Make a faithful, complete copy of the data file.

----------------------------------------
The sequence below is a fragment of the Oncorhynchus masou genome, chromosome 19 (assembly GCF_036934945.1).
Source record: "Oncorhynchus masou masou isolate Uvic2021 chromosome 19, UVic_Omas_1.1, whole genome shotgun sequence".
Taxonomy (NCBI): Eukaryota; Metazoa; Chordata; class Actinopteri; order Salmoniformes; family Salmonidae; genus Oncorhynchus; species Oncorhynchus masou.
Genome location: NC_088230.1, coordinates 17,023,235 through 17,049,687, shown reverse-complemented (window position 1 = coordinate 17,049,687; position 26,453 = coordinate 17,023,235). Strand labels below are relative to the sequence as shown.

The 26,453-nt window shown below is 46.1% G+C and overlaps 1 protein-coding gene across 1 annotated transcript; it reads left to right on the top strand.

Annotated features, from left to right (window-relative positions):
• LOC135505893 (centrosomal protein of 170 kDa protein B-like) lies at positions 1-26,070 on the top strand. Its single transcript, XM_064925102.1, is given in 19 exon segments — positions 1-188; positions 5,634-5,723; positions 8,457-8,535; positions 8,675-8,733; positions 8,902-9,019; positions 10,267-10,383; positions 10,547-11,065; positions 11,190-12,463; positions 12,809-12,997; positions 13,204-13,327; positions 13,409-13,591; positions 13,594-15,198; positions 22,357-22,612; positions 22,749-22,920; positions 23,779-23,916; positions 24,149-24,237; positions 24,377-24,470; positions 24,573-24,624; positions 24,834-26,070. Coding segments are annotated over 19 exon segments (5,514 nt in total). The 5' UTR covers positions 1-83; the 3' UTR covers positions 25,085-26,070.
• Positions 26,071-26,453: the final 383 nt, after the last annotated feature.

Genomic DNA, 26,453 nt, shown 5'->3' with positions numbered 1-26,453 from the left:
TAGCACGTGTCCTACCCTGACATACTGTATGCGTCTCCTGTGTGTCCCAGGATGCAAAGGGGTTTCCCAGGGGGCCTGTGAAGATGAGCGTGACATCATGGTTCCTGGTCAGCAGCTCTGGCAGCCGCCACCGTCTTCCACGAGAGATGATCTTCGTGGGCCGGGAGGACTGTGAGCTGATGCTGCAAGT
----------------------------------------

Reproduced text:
The sequence below is a fragment of the Oncorhynchus masou genome, chromosome 19 (assembly GCF_036934945.1).
Source record: "Oncorhynchus masou masou isolate Uvic2021 chromosome 19, UVic_Omas_1.1, whole genome shotgun sequence".
Taxonomy (NCBI): Eukaryota; Metazoa; Chordata; class Actinopteri; order Salmoniformes; family Salmonidae; genus Oncorhynchus; species Oncorhynchus masou.
Genome location: NC_088230.1, coordinates 17,023,235 through 17,049,687, shown reverse-complemented (window position 1 = coordinate 17,049,687; position 26,453 = coordinate 17,023,235). Strand labels below are relative to the sequence as shown.

The 26,453-nt window shown below is 46.1% G+C and overlaps 1 protein-coding gene across 1 annotated transcript; it reads left to right on the top strand.

Annotated features, from left to right (window-relative positions):
• LOC135505893 (centrosomal protein of 170 kDa protein B-like) lies at positions 1-26,070 on the top strand. Its single transcript, XM_064925102.1, is given in 19 exon segments — positions 1-188; positions 5,634-5,723; positions 8,457-8,535; positions 8,675-8,733; positions 8,902-9,019; positions 10,267-10,383; positions 10,547-11,065; positions 11,190-12,463; positions 12,809-12,997; positions 13,204-13,327; positions 13,409-13,591; positions 13,594-15,198; positions 22,357-22,612; positions 22,749-22,920; positions 23,779-23,916; positions 24,149-24,237; positions 24,377-24,470; positions 24,573-24,624; positions 24,834-26,070. Coding segments are annotated over 19 exon segments (5,514 nt in total). The 5' UTR covers positions 1-83; the 3' UTR covers positions 25,085-26,070.
• Positions 26,071-26,453: the final 383 nt, after the last annotated feature.

Genomic DNA, 26,453 nt, shown 5'->3' with positions numbered 1-26,453 from the left:
TAGCACGTGTCCTACCCTGACATACTGTATGCGTCTCCTGTGTGTCCCAGGATGCAAAGGGGTTTCCCAGGGGGCCTGTGAAGATGAGCGTGACATCATGGTTCCTGGTCAGCAGCTCTGGCAGCCGCCACCGTCTTCCACGAGAGATGATCTTCGTGGGCCGGGAGGACTGTGAGCTGATGCTGCAAGT